the banking industry in the last year. The text of Chairman Powells
remarks is available at
Send feedback and technical questions about the FYI series to: email@example.com
Appendix 1 - Implementation of Banking-Related
Provisions of the USA PATRIOT Act of 2001
312 Enhanced Due Diligence. A
proposal was published in the Federal
Register on May 30, 2002, calling
for banks to conduct enhanced due diligence procedures for any private
banking accounts opened for foreign individuals, and correspondent
accounts opened for foreign banks. The procedures are designed to
detect money laundering or other illegal activity.
313 Prohibition on Correspondent Accounts with Foreign Shell Banks.
This interim final rule that became effective on December 5, 2001,
amends 31 USC 5318(j) by prohibiting financial institutions from
providing correspondent accounts to foreign "shell banks"
(banks that do not have a physical presence in any country). Foreign
banks with accounts in the U.S. were asked to sign a certification
that they are not shell banks and have a physical presence in some
location, or are affiliates of a bank with a physical presence. The
FDIC issued a financial institution letter (FIL-110-2001)
to notify banks of the rule change.
314 Cooperative Efforts to Deter Money Laundering.
An interim final rule and a proposed rule were published in the Federal
Register on March 4, 2002. The
interim rule requires banks to complete an annual certification to the
Treasury Department that allows them to discuss with other
institutions any matters involving terrorist financing or money
laundering that may arise during the upcoming year. Comments on this
rule have been reviewed. The Treasury Department has begun a pilot
program to test secure communications links between government
agencies and financial institutions that can be used to file
suspicious activities reports and issue alerts.
326 Minimum Standards for Customer Identification.
A proposed rule was published in the Federal
Register on July 23, 2002 that
would specify minimum types of information a bank will be required to
gather about new account holders and allows each institution to
determine the most appropriate types of identification it will accept.
A final rule is due by October 26, 2002.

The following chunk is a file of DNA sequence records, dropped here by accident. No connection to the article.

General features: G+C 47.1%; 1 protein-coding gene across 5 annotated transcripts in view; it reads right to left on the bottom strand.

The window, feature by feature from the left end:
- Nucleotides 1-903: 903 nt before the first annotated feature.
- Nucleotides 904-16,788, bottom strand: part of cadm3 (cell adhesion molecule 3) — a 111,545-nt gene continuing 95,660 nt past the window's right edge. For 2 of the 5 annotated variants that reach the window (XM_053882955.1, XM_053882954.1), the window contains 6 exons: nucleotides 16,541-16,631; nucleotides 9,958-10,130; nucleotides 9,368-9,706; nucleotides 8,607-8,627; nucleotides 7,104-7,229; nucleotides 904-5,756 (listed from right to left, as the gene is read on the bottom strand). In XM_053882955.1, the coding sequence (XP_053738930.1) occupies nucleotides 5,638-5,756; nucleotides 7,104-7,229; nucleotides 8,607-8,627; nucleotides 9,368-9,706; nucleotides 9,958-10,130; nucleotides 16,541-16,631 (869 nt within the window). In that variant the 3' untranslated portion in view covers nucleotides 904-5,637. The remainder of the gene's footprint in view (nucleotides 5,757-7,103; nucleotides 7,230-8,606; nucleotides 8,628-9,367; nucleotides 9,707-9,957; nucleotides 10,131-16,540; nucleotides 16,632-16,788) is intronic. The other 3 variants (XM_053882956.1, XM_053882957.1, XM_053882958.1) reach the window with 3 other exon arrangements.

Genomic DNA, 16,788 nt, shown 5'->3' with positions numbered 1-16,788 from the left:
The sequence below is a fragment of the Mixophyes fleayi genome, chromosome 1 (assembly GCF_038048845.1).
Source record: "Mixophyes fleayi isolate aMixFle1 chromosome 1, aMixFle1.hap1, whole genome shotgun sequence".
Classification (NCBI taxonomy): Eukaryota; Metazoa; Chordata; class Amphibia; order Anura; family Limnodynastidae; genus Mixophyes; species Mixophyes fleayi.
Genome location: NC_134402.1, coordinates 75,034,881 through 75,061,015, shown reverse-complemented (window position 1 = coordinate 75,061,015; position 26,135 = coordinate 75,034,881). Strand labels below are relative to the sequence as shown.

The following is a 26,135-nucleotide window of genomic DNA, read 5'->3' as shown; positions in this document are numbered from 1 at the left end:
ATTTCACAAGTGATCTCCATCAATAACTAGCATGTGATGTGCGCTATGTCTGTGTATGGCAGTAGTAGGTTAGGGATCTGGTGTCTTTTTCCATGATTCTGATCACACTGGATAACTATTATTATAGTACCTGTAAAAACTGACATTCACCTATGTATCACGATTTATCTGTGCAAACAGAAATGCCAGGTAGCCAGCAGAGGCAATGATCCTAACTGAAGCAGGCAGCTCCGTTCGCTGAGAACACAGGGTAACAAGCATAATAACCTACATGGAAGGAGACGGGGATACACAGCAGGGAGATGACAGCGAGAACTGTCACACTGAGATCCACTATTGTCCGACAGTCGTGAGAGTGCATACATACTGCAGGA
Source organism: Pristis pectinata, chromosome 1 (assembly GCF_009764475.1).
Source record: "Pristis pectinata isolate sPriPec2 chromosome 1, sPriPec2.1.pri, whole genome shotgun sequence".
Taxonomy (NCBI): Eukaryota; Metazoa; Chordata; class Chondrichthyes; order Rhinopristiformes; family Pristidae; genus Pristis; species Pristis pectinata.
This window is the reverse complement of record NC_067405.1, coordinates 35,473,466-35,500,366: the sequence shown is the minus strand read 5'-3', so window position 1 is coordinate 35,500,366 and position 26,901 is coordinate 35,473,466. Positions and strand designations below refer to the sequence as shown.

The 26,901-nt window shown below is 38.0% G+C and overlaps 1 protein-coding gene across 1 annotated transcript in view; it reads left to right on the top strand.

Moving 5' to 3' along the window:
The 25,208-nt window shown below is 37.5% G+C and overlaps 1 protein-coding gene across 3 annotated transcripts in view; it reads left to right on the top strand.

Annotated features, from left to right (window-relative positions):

327 Consideration of Anti-Money Laundering Record.
As directed by the Act, the FDIC has issued internal directives and a
financial institution letter (FIL-82-2002)
to make a banks effectiveness in combating money laundering
activities a factor in considering merger applications. The provision
applies to Bank Merger Act applications submitted after December 31,
Appendix 2 - Current Initiatives of the
Finance and Banking Information Infrastructure Committee (FBIIC)
Current FBIIC initiatives include:
Financial Industry Infrastructure Assessment. This initiative,
undertaken at the request of the Critical
Infrastructure Protection (CIP) Board,
identifies critical infrastructure assets, their locations, potential
vulnerabilities, and prioritizes their importance to the financial
Public/Private Partnership. The FBIIC named a private sector
coordinator for a partnership between the government and the financial
services industry to strengthen critical infrastructure protection
Industry Communication. The FDIC is assisting the OHS and the
CIP Board in establishing secure communications with insured
institutions for the purpose of communicating during an emergency.
Sponsorship of Private Sector Institutions in Programs of the National
Communications System (NCS). The
FBIIC is developing policies on the sponsorship of NCS Priority
Telecommunications Access services for private sector institutions.
The committee's interim policy on the Government Emergency
Telecommunications Service (GETS) Card Program was issued in late
July. The FDIC issued a financial institution letter (FIL
84-2002) that describes the GETS
Card Program, sets out the criteria to be used by FBIIC agencies to
determine whether a private sector entity qualifies for federal
sponsorship, and explains how FDIC-supervised financial institutions
can obtain federal sponsorship for the issuance of GETS cards to key
Roundtable on Continuity of Operations Planning. This initiative
focuses on the continuity of operations of FBIIC agencies. Recently, the
FDIC presented a briefing to attendees at a roundtable meeting on the
development of our business continuity and emergency response plans and
lessons learned during the creation of those plans.
Members of FBIIC include the federal financial regulatory agencies, the National Association of Insurance Commissioners, and representatives from OHS, OCS, and other national defense organizations. The federal financial regulatory agencies are the Commodity Futures Trading Commission (CFTC), Federal Reserve, FDIC, National Credit Union Administration (NCUA), Office of the Comptroller of the Currency (OCC), Office of Thrift Supervision (OTS), the Securities and Exchange Commission (SEC), and the Treasury Department.